Los Angeles District Attorney (DA) Jackie Lacey has agreed to co-sponsor a tiered registry bill along with the California Sex Offender Management Board (CASOMB). A copy of the draft bill was distributed during today’s CASOMB meeting.
As expected, the draft bill proposes dividing registrants into three tiers based upon the offense for which the registrant was convicted as well as his/her risk level. For registrants in the first two tiers, their duty to register would end in either 10 or 20 years after release from incarceration provided that they have not committed a subsequent sex offense. Registrants on the third tier would continue to be required to register for life.
In addition to tiering, the bill proposes that registrants convicted before 1987 would be automatically removed from the registry. It is estimated that about 10,500 registrants are eligible for automatic removal.
Registrants convicted in 1987 or later would be required to petition for removal from the registry near the date of their annual registration requirement. The petition would be reviewed by law enforcement to ensure eligibility and then sent to the DA’s office in the county in which the registrant resides. The DA’s office could either agree to removal or object based upon a belief that “community safety would be significantly enhanced by the person’s continued registration”.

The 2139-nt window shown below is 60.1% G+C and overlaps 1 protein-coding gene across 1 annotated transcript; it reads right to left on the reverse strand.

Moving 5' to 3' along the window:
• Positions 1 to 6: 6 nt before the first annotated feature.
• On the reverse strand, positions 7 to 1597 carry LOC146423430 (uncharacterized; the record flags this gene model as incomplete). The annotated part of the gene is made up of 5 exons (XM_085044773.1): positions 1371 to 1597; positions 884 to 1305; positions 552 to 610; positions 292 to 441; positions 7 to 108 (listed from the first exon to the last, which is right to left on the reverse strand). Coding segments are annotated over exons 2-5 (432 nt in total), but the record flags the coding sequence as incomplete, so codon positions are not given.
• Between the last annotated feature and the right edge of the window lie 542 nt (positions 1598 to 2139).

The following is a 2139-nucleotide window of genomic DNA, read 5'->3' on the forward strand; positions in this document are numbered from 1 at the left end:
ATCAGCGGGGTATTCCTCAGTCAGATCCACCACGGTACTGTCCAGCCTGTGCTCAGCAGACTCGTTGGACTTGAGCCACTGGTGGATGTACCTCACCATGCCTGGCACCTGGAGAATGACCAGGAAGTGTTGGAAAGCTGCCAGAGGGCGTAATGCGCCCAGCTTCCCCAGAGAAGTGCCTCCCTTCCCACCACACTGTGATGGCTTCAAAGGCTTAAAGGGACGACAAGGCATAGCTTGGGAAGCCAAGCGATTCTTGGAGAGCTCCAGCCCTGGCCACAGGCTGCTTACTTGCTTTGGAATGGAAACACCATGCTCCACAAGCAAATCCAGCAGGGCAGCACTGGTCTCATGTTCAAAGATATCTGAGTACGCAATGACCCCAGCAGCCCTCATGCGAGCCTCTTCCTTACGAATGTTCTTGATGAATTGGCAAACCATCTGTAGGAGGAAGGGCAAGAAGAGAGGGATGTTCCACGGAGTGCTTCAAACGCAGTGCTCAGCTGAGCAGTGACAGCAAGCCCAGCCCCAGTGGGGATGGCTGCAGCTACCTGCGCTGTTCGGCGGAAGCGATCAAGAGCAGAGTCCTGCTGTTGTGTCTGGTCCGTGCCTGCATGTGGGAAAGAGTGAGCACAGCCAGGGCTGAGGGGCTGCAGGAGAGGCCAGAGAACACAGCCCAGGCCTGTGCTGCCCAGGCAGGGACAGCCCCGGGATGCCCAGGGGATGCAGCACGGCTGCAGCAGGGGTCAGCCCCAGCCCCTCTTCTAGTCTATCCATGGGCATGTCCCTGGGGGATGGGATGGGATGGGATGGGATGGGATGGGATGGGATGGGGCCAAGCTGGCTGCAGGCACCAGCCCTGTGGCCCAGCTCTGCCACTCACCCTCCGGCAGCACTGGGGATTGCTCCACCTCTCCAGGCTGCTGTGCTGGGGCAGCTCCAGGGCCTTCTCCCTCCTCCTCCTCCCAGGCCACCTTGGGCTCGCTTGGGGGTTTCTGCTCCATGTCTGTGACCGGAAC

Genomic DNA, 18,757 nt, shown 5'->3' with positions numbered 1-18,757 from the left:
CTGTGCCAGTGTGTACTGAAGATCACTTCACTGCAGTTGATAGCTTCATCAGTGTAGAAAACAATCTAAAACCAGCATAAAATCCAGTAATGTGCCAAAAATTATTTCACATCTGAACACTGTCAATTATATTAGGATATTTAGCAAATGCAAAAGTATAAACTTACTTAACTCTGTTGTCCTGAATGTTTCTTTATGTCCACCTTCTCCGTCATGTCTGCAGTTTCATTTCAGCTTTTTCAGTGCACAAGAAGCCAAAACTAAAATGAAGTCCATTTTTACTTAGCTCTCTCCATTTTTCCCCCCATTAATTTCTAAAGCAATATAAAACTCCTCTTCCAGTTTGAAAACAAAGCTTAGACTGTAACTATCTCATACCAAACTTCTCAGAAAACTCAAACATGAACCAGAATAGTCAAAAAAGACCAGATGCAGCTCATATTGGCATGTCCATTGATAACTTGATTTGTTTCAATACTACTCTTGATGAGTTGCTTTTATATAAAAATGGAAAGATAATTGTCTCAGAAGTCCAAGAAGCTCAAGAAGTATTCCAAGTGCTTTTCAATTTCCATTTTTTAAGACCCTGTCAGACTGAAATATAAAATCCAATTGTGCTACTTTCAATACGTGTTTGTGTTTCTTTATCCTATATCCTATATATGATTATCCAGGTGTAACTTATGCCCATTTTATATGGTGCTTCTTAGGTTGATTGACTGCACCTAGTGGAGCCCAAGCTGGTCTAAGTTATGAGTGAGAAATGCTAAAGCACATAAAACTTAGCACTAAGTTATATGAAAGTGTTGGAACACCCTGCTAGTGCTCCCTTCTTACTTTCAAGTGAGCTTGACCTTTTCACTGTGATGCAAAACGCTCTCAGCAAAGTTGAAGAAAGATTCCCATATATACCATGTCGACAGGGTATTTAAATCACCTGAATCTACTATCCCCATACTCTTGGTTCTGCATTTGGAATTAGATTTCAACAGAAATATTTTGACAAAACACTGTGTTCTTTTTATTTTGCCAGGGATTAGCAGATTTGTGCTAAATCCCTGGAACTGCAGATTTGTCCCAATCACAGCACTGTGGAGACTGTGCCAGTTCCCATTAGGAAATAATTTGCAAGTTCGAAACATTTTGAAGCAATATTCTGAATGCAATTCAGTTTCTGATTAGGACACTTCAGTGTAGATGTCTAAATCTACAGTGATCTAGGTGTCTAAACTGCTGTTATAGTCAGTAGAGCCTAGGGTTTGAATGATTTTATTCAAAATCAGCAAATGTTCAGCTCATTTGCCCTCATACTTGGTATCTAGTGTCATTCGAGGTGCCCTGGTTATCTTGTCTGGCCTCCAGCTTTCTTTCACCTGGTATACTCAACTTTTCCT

If the DA’s office objects to a registrant’s removal, the final decision would be made by a Superior Court judge. The bill provides judges with guidelines for his/her decision such as the nature of the offense(s), the age and number of victims, whether any victim was a stranger, criminal and relevant noncriminal behavior before and after conviction, current risk of sexual or violent re-offense and completion of a CASOMB-certified sex offender treatment program.
According to CASOMB, the District Attorneys, Police Chiefs, and Sheriffs (in large jurisdictions only) have agreed to the draft bill, however, minor changes could be made to the bill prior to its introduction in January 2017. An author for the bill has been selected, however, the identity of that author was not revealed during the meeting. The tiered registry bill is expected to be modified during the legislative process.
Superior Court Judge Brett Morgan, a new CASOMB member, expressed concern during today’s meeting regarding the role of judges in the proposed bill which he described as an unfunded mandate similar to that found in Proposition 47. Judge Morgan added that despite his concern, he believes the state’s judges will be able to adequately address the requirements of the tiered registry bill.
During the public comment section of the meeting, ACSOL president Janice Bellucci acknowledged that a large amount of effort was required to draft the tiered registry bill. She added that ACSOL members, including registrants and family members, will lobby in the State Capitol regarding that bill, however, it has not yet been determined whether ACSOL will support or oppose the bill.